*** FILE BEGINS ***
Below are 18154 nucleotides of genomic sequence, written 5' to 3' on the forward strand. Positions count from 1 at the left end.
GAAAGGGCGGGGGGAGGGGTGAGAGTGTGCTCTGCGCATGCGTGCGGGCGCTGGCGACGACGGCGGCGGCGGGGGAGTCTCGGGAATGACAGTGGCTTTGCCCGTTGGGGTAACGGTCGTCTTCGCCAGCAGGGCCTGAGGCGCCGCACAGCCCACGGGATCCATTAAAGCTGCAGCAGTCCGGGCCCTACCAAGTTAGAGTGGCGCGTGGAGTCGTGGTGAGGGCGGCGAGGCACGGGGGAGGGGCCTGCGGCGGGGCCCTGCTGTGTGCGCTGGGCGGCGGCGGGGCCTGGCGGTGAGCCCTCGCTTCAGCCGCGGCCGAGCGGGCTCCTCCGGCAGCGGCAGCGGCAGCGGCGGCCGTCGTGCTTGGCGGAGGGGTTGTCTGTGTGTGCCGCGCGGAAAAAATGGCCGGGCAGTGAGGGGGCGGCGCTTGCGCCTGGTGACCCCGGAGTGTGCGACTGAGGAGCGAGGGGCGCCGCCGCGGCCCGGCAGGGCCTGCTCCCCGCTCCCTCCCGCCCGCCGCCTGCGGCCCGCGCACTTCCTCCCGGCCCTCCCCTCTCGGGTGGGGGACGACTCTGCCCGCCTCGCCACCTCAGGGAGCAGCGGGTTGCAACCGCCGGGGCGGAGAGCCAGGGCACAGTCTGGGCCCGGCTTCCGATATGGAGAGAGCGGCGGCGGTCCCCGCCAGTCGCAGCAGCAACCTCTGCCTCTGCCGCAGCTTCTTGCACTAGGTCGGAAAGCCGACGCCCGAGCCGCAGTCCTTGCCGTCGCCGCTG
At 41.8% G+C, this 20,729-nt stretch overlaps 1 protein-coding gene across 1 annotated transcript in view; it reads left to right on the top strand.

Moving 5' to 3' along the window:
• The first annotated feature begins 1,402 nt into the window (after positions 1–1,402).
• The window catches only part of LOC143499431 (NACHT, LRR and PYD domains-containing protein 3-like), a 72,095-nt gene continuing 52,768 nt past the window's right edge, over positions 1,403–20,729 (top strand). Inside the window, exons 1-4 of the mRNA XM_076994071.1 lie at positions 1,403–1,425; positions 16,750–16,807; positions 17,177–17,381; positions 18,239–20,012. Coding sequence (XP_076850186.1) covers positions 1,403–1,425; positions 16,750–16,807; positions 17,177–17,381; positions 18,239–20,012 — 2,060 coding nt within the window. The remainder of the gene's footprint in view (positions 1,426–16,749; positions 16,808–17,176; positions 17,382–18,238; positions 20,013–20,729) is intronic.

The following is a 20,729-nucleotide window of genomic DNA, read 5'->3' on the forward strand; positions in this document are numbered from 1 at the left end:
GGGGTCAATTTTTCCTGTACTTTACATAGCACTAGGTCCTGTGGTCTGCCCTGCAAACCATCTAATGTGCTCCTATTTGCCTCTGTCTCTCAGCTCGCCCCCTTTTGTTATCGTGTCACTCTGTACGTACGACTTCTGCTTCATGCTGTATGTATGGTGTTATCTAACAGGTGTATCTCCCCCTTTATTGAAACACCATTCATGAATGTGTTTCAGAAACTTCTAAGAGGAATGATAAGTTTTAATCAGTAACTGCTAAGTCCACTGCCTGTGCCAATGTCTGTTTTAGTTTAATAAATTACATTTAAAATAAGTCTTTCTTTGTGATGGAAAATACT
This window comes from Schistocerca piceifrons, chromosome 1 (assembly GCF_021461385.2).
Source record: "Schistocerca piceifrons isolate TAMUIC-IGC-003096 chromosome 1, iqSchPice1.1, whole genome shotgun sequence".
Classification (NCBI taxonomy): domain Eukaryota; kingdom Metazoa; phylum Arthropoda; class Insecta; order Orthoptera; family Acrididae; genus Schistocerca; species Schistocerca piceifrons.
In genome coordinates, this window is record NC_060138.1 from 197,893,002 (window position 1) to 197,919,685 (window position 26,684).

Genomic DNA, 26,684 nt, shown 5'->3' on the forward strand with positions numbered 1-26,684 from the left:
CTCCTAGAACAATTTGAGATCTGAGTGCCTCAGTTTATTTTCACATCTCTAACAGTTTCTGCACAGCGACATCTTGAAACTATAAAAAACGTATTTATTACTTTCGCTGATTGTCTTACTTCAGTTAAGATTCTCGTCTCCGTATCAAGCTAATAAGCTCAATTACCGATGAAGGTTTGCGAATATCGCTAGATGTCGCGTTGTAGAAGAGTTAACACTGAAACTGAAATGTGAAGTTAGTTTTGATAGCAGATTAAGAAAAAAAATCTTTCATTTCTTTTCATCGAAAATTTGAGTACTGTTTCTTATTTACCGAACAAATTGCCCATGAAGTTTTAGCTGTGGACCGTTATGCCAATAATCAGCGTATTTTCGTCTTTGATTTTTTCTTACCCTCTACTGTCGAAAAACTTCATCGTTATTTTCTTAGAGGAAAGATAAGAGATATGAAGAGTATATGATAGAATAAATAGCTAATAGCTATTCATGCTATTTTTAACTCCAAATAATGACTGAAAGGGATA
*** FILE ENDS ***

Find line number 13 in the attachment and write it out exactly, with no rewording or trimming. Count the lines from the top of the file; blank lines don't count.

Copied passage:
Genomic DNA, 26,684 nt, shown 5'->3' on the forward strand with positions numbered 1-26,684 from the left: